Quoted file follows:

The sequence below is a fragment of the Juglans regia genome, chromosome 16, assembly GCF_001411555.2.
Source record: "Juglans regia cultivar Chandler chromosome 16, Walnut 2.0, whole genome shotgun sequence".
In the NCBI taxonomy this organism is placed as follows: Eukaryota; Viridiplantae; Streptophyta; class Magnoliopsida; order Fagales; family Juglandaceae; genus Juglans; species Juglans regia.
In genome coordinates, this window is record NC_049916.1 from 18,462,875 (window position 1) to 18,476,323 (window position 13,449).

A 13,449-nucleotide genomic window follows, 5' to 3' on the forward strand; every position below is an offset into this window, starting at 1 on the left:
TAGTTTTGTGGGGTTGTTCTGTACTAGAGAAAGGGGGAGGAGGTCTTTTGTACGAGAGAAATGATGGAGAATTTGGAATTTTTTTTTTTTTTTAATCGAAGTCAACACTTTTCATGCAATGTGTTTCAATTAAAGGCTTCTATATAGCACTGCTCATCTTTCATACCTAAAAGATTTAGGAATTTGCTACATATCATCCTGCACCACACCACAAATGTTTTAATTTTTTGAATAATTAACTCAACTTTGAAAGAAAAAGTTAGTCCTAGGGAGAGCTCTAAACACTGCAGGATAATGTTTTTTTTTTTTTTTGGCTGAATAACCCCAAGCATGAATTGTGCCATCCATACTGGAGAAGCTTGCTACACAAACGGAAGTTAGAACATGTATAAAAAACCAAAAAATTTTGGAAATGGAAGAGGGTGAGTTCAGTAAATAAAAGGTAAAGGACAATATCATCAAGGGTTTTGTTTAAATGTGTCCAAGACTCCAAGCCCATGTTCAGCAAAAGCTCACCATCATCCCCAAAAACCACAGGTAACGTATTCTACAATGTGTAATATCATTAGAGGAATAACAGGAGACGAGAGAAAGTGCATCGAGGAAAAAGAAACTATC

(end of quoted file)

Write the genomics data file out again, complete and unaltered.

The sequence below is a fragment of the Juglans regia genome, chromosome 16, assembly GCF_001411555.2.
Source record: "Juglans regia cultivar Chandler chromosome 16, Walnut 2.0, whole genome shotgun sequence".
In the NCBI taxonomy this organism is placed as follows: Eukaryota; Viridiplantae; Streptophyta; class Magnoliopsida; order Fagales; family Juglandaceae; genus Juglans; species Juglans regia.
In genome coordinates, this window is record NC_049916.1 from 18,462,875 (window position 1) to 18,476,323 (window position 13,449).

A 13,449-nucleotide genomic window follows, 5' to 3' on the forward strand; every position below is an offset into this window, starting at 1 on the left:
TAGTTTTGTGGGGTTGTTCTGTACTAGAGAAAGGGGGAGGAGGTCTTTTGTACGAGAGAAATGATGGAGAATTTGGAATTTTTTTTTTTTTTTAATCGAAGTCAACACTTTTCATGCAATGTGTTTCAATTAAAGGCTTCTATATAGCACTGCTCATCTTTCATACCTAAAAGATTTAGGAATTTGCTACATATCATCCTGCACCACACCACAAATGTTTTAATTTTTTGAATAATTAACTCAACTTTGAAAGAAAAAGTTAGTCCTAGGGAGAGCTCTAAACACTGCAGGATAATGTTTTTTTTTTTTTTTGGCTGAATAACCCCAAGCATGAATTGTGCCATCCATACTGGAGAAGCTTGCTACACAAACGGAAGTTAGAACATGTATAAAAAACCAAAAAATTTTGGAAATGGAAGAGGGTGAGTTCAGTAAATAAAAGGTAAAGGACAATATCATCAAGGGTTTTGTTTAAATGTGTCCAAGACTCCAAGCCCATGTTCAGCAAAAGCTCACCATCATCCCCAAAAACCACAGGTAACGTATTCTACAATGTGTAATATCATTAGAGGAATAACAGGAGACGAGAGAAAGTGCATCGAGGAAAAAGAAACTATC